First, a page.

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Chiefs legend Dante Hall reflects on joining team’s Ring of Honor

The ‘Human Joystick’ is proud of his era of Chiefs football.

Denver Broncos v Kansas City Chiefs

On Friday, while hosting the 2023 NFL Draft, the Kansas City Chiefs announced that wide receiver Dante Hall would be named to the team’s Ring of Honor in the upcoming season.

The franchise record-holder for both kick and punt return touchdowns learned the news amid his favorite post-football hobby.

“I was golfing,” Hall recalled Saturday speaking to Kansas City media, “so my phone was away. I had a moment to check it, and I see a 214 number. I recognize that. I’m a Texas guy — that’s Dallas. Who do I know in Dallas? I’m thinking it’s family. I check my voicemail, and it’s [Chiefs chairman and CEO] Clark Hunt. In a monotone voicemail, he tells me, ‘This is Clark Hunt from the Chiefs. Give me a call back when you have a chance.’

“You know me, this could be really good — or really bad. That’s what I’m thinking. What have I done in the past? Then, I call him back — and it was obviously great news. I go to the tee-box on my next shot — and I’m a pretty good golfer, pretty much down the middle for the most part. I was so excited and fill with so much joy, that tee-shot went so far right I never saw that ball again.

“Amazing moment for me. I was doing what I love — and the team that I love the most called and gave me that great news.”

Hall identified the honor as his greatest accomplishment.

“I think I realize as I’ve gotten older,” he explained, “that this organization — the late, great Lamar Hunt — took a chance on me: an immature kid. They nurtured me [and] the gave me time to mature and grow. I appreciate that so much because I realize most organizations, most team, coaches, they don’t do that. To live out my childhood dream, fall in love with this team, and now to have that team reciprocate that love back is by far the best accomplishment.”

San Diego Chargers v Kansas City Chiefs Photo by Jonathan Daniel/Getty Images

Seeing his name immortalized in his home stadium will cement life lessons he has tried to instill in his children.

“It’s really not about me,” he claimed. “It’s more so, I can now take my kids to Arrowhead and be like, ‘Look! Look what Daddy did.’ When I preach working hard and striving for success, I’m not just talking out of both sides of my mouth. I have proof that I know what it takes.”

Hall was one of the Chiefs’ most electric players in what was — at the time — the most prolific offensive era in franchise history under head coach Dick Vermeil. Though his seven seasons in Kansas City from 2000 to 2006 never saw playoff success, he hopes they will be properly remembered.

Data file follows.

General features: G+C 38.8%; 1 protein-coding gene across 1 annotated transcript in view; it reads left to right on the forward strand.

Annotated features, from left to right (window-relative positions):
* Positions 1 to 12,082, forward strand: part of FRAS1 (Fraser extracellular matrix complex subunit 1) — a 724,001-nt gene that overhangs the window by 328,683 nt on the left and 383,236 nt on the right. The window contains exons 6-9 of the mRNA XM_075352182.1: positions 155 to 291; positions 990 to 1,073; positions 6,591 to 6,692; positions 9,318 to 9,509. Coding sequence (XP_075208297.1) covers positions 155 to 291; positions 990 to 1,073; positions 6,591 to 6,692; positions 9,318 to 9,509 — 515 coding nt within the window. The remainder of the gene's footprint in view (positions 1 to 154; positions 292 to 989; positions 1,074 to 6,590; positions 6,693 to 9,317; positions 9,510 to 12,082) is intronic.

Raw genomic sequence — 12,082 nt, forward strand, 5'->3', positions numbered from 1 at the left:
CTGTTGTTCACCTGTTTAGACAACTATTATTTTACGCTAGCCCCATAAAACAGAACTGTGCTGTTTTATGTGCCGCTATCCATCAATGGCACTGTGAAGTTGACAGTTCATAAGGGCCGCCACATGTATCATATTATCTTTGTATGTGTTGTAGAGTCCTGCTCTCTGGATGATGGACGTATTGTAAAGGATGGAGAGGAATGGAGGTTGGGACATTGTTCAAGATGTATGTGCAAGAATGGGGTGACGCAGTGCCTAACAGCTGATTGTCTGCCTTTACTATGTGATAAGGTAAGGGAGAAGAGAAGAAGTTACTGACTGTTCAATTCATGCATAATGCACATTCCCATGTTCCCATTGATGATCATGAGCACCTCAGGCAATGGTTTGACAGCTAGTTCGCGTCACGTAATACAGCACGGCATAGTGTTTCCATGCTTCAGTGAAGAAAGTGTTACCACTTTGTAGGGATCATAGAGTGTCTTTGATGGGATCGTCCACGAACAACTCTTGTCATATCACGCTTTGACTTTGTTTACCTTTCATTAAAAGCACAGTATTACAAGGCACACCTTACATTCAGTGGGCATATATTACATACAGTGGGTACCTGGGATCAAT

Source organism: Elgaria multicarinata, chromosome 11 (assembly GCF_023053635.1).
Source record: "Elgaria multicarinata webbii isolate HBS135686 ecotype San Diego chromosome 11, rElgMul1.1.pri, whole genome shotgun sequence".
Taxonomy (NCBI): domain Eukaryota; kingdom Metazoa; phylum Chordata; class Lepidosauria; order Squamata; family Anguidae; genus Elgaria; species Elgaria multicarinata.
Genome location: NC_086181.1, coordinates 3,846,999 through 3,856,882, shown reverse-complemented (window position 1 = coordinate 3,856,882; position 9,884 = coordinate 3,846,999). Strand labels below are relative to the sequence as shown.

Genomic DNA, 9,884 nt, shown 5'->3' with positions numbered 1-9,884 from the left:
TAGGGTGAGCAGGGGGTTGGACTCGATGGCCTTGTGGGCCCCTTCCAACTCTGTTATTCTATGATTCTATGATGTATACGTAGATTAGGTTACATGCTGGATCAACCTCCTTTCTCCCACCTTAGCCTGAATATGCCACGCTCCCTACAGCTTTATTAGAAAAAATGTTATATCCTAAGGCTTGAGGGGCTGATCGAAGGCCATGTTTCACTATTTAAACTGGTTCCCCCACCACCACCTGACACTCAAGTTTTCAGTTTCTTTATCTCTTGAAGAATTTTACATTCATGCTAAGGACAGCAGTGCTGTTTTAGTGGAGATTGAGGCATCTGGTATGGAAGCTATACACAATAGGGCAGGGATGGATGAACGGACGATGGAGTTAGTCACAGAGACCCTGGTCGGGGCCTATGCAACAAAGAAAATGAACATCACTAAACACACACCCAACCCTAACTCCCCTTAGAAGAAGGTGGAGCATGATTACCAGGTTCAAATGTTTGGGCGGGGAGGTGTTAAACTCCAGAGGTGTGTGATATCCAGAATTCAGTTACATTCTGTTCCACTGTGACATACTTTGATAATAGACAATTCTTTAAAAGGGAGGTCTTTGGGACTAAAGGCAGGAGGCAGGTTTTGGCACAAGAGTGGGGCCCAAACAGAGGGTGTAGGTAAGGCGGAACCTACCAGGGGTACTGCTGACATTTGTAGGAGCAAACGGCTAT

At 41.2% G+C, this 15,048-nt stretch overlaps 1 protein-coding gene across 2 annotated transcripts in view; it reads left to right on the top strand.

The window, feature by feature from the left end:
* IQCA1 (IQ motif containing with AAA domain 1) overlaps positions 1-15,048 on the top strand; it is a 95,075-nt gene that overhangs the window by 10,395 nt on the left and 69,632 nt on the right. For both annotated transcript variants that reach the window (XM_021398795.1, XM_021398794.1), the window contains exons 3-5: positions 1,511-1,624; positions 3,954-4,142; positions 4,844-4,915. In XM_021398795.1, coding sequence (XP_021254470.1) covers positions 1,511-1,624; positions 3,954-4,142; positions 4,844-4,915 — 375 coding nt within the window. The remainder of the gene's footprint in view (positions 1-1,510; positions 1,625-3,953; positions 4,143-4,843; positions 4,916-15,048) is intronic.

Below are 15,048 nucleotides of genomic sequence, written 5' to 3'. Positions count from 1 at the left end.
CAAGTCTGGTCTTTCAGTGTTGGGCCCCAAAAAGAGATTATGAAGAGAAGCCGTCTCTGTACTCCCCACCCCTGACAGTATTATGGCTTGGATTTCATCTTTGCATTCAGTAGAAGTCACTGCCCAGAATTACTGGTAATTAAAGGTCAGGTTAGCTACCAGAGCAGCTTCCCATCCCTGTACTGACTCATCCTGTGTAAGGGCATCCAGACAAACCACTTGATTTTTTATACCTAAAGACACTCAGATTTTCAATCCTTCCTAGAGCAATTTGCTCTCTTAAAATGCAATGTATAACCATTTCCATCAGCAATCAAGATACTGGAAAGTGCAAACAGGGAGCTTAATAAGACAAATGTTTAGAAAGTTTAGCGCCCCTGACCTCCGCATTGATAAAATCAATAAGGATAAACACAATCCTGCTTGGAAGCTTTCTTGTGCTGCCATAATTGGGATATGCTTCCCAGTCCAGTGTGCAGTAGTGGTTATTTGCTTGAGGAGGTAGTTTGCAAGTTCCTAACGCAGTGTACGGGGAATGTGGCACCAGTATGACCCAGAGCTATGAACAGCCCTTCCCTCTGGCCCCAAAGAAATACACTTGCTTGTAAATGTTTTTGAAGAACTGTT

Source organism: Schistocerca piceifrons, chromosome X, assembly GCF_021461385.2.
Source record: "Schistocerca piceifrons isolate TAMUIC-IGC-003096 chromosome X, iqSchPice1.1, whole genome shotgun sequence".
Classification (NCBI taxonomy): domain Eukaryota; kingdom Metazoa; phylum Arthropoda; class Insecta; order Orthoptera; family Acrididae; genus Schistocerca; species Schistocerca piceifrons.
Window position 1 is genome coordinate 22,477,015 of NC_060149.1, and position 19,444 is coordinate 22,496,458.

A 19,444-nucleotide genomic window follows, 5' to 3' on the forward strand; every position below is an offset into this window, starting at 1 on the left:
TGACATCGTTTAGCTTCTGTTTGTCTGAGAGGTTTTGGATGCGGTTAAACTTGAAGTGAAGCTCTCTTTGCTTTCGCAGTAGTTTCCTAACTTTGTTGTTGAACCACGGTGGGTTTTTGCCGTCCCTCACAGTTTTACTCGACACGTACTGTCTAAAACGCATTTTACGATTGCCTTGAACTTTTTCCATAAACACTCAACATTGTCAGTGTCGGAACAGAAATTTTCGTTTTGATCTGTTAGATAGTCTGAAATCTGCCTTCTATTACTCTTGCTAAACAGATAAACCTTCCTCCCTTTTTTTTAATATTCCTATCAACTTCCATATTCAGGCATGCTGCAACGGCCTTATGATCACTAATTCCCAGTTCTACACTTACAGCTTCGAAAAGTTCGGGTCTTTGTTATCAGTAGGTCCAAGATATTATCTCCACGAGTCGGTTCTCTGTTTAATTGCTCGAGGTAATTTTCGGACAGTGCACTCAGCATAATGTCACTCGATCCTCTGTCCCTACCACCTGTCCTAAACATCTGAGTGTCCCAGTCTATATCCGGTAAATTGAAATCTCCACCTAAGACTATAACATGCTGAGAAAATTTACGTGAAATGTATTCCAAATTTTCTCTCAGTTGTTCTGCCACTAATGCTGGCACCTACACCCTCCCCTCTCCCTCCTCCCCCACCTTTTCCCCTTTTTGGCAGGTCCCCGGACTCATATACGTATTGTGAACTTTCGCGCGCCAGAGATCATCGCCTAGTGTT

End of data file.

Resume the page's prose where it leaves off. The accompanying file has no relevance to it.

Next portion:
Vermeil talks with Hall Photo by Brian Bahr/Getty Images

“Maybe we were just a cornerstone — and a stepping stone and a foundation — for what [the Chiefs] have now,” Hall pondered. “I know Coach Vermeil and that staff — and the guys he brought in — we really tried our best to bring the Lamar Hunt Trophy back here. We didn’t get it done, but we really were dedicated to getting the job done, even though we didn’t.”

Hall also appeared to show some of the similar frustrations longtime Chiefs fans have about the early 2000s.

“When I run into these guys — it’s mainly family talk and not a lot of football,” he said of conversations with former teammates. “But when football is brought up, if it’s the offensive guys, we blame the defense. And if it’s the defensive guys, they’re aware. They kind of let us down a little bit: letting Peyton Manning score 38 points at Arrowhead. That’s pretty much how the conversation goes.”

15 years after his playing career ended, Hall has become an avid fan of the team he is most associated with.

NFL Hall of Fame Enshrinement Ceremony Photo by Nick Cammett/Getty Images

“You’d think I never played for the Chiefs — I’m an absolute fan,” he claimed. “I watch every game. If they’re on...that window is off limits to anything other than watching. I make it back to a lot of games. But if I’m not here, I’m definitely watching. I never miss a Lebron game [and] I never miss a Chiefs game.”

Even after transitioning to fandom, he wonders what he could be with the current Chiefs and head coach Andy Reid.

“I’m a big fan of watching this offense,” he reiterated. “I constantly say I would have loved to play in this Andy Reid-led offense. Some of the plays he designs [and] the creativity — I would have loved to be in that slot working alongside [tight end Travis] Kelce and getting passes thrown from Patrick Mahomes.”

While he never had the opportunity to win a Super Bowl, he appreciates that his induction was announced as the Chiefs hosted the draft at Union Station coming off of a championship-winning season.

“I’m running on fumes, right now,” he declared. “It’s been amazing. It’s been non-stop: ‘Be here, be there.’ What an honor to be selected after the Chiefs won a Super Bowl, as they’re hosting the NFL Draft, and to be incorporated and a part of it all is just amazing.”

Hall was the league’s most feared return man in his career, earning the nickname “The Human Joystick.” The moniker may be based on outdated technology, at least to his children’s generation.

“I simply lead them to YouTube,” he said, explaining the reference to today’s youth. “Google YouTube!.”

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